... the walrus was Paul. That, and my brief absence last week was the latest phase in a process that I first wrote about last September.
Saturday, April 01, 2006
I have a new hero
I'm embarrassed sometimes by my lack of knowledge - I embrace the themes and visions without knowing where they came from. I had no idea that George Mason wrote the document from which flowed the Bill of Rights. Five minutes after clicking, I was a huge fan of George Mason the man, and if the basketball team's success introduces many more people to this guy, yippee!
The first paragraph of the introduction to Mason was all I needed:
The Bill of Rights received a lot of attention during its recent 200th anniversary, but little recognition was given to George Mason, who was the driving force behind the document. Mason (1725-1792) was the author of the 1776 Virginia Declaration of Rights, which the Marquis de Condorcet called "the first Bill of Rights to merit the name." Mason fought against ratification of the United States Constitution because it contained no bill of rights. As a leader of the AntiFederalists, his objections led to the first 10 amendments, which were ratified in 1791.
I dare any lover of freedom to read that 1776 Virginia Declaration of Rights and not have your heart go pitty-pat with excitement. Ratified June 12, 1776, this is the stuff that liberty is made of - 16 bulwarks of freedom and none of the vagaries that have led to the myriad corruptions of the Bill of Rights.
1. That all men are by nature equally free and independent, and have certain inherent rights, of which, when they enter into a state of society, they cannot, by any compact, deprive or divest their posterity; namely, the enjoyment of life and liberty, with the means of acquiring and possessing property, and pursuing and obtaining happiness and safety.
2. That all power is vested in, and consequently derived from, the people; that magistrates are their trustees and servants, and at all times amenable to them ...
12. That the freedom of the press is one of the greatest bulwarks of liberty and can never be restrained but by despotic governments.
13. That a well regulated militia, composed of the body of the people, trained to arms, is the proper, natural, and safe defense of a free state; that standing armies, in time of peace, should be avoided as dangerous to liberty; and that, in all cases, the military should be under strict subordination to, and be governed by, the civil power ...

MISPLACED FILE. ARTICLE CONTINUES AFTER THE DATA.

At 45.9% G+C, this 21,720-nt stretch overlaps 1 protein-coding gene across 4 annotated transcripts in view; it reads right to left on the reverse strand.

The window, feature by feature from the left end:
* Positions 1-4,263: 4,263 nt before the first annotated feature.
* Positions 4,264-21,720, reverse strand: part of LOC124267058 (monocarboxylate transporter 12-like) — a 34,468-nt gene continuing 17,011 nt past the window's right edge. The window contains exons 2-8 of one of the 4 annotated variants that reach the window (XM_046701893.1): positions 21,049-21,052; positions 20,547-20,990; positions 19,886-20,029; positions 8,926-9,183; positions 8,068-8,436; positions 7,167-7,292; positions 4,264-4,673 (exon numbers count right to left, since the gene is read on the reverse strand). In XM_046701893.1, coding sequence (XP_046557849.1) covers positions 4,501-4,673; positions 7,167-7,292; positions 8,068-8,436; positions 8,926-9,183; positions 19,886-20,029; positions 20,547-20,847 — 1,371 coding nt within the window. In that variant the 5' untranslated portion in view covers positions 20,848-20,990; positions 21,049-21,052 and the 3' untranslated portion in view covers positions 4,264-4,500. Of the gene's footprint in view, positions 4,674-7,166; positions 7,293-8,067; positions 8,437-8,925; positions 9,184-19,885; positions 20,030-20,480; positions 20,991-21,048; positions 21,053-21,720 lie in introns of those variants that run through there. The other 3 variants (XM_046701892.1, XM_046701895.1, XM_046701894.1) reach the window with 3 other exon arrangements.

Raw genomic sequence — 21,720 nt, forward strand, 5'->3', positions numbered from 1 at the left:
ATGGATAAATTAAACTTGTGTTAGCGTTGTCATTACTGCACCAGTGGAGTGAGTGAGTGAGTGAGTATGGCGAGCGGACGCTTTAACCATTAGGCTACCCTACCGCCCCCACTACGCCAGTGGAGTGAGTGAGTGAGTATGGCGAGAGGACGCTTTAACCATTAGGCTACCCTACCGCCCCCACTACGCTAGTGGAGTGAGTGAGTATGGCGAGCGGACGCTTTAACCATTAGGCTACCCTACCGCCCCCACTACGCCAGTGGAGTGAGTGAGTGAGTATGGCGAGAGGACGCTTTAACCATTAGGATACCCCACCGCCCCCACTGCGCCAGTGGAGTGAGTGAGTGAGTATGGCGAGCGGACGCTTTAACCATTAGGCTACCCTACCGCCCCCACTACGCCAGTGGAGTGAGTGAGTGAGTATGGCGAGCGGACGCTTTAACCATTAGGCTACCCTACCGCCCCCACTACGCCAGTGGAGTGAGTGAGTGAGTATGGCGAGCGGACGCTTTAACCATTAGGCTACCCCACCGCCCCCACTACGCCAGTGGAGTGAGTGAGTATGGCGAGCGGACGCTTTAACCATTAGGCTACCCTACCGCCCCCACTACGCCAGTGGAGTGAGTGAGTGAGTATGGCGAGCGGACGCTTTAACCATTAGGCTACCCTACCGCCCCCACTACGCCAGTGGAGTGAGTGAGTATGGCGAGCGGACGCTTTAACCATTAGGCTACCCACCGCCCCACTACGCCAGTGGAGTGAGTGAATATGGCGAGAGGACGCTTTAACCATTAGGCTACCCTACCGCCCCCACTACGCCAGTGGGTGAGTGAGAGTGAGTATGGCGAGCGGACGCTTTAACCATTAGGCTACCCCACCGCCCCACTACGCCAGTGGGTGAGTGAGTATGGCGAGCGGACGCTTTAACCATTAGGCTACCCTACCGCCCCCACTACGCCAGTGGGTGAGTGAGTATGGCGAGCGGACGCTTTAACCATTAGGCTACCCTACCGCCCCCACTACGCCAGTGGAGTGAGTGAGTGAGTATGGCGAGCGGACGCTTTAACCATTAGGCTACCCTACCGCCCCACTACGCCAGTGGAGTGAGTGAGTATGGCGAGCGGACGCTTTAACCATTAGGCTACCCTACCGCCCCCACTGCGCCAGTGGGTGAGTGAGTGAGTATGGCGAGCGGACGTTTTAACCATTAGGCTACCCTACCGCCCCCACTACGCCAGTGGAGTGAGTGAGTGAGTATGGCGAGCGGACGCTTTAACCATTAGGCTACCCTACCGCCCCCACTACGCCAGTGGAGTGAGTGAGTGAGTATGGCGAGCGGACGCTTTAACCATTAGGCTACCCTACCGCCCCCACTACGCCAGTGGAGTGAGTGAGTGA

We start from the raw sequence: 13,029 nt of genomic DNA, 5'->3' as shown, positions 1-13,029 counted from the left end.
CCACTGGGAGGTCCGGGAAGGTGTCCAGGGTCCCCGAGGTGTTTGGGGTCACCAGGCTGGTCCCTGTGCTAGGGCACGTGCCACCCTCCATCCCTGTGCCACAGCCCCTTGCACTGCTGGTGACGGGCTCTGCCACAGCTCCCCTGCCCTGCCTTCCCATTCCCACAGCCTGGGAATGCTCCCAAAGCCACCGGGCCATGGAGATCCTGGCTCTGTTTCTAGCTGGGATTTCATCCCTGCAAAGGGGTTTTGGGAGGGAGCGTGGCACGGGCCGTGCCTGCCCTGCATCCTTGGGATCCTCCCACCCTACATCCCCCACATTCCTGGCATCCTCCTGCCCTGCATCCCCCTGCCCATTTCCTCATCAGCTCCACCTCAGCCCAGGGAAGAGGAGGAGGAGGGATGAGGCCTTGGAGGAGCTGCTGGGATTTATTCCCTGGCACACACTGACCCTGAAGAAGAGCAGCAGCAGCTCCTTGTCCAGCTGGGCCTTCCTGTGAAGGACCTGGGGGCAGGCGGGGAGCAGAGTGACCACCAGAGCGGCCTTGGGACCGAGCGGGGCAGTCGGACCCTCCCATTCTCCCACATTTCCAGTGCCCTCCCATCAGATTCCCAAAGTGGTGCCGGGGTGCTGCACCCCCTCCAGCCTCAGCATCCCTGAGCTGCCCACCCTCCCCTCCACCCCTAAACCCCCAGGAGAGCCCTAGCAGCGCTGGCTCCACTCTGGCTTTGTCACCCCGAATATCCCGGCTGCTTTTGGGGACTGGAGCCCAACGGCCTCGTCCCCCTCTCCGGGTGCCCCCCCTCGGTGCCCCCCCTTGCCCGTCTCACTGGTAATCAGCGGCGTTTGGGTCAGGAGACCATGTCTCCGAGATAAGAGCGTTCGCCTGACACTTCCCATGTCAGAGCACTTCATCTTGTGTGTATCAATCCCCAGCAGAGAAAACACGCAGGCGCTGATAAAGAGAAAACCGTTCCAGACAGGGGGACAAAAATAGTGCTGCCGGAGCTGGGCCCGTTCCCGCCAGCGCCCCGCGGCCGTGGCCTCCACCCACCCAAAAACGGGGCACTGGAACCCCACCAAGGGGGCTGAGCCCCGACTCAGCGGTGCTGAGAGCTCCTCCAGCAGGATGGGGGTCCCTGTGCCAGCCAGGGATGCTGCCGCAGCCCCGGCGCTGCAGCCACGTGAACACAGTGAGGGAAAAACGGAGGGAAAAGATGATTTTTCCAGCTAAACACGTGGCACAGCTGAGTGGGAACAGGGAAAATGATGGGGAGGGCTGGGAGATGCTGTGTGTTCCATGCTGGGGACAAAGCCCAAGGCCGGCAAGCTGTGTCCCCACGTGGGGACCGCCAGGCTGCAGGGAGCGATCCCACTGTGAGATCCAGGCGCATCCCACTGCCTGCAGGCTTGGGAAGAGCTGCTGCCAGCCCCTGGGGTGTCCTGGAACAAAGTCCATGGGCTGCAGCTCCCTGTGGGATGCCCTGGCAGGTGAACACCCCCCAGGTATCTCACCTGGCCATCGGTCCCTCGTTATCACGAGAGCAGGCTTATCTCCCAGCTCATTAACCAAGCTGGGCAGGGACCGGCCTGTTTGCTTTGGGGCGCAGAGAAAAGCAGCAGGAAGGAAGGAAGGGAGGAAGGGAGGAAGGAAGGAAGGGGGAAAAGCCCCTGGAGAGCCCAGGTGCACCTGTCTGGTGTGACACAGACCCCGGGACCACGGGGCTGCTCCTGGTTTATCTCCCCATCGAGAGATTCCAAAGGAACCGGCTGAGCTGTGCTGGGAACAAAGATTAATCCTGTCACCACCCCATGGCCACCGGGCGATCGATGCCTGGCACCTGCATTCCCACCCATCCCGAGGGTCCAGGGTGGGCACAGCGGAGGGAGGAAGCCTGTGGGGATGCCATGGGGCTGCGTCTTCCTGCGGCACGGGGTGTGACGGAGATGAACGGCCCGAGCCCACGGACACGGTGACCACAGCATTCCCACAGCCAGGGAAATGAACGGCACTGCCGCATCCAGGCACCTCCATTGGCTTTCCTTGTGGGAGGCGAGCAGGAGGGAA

Heady stuff! I can't wait to get past the first paragraph ... And if this is how Virginians thought, I want to be a Virginian when I grow up ...
Keep It Simple, Silly
A friend of mine points the way to a four-year-old Bob Wallace essay called "Love Your Neighbor As Yourself." He begins by suggesting that the study of economics makes people's eyes glaze over because it is not presented playfully enough, or simply enough.
One of the few things I remember from jr. high about Jesse Stuart's book about his teaching days - The Thread That Runs So True - is when he finally hit on the only way he was able to motivate his students. He made the learning play. The only time he saw his students motivated and interested is when they were playing games in the yard. So he made school play, and he had almost no problems thereafter getting his students to learn.
Bob's goal was to find a way to explain economics in a truly free society that is as simple to understand as Marxism: "I think one of the reasons Marxism, no matter how destructive, was able to make such inroads into societies is that it's easy to understand. 'I'm good; you're bad. I'm right; you're wrong. You're guilty; I'm innocent. Capitalists bad, workers good.' So simple, and so completely wrong. It takes an hour to teach it and a hundred years to get rid of it."
As he searches for a fun and simple explanation, Bob finds himself turning to Richard Marbury, who "distilled all laws down to to two basic ones: 'Do all that you have agreed to do' and 'Do not encroach on other persons or their property.'"
Noticing that those two principles are extrapolations of the Ten Commandments, Bob takes the religion angle a bit further and notes that almost all religions at some point boil down to a variation of "Love your neighbor as yourself" or "Do to others as you would do to them." This, he argues, is the essential point of libertarian law and economics:
"You can just 'love your neighbor.' The Neighbor Wins, you Lose. You can just 'love yourself.' You Win, your neighbor Loses. But if you love your neighbor as yourself, both you and your neighbor Win."
This is an overly simplistic summary; Bob says it better than I can. (It's such a solid piece that I was reminded I've been meaning to add a section of essential articles to the sidebar, which I did this morning with five charter members of "Other Folks' Greatest Hits.")
But what great ways to kick off an explanation of how the free market works, or an explanation of the bottom line of liberty: It's all about loving your neighbor as yourself. The price of securing your own individual freedom is you must embrace your neighbor's freedom - and if you treat each other in a way you would like to be treated yourself, you have a free and open society based on trust.
The state thrives when it can drive a wedge into that trust and make us afraid of each other. If it is effective enough at the fear-mongering game, eventually we become afraid of freedom itself. I am a broken record on this point: The bottom line to protect your freedom is to REFUSE TO BE AFRAID.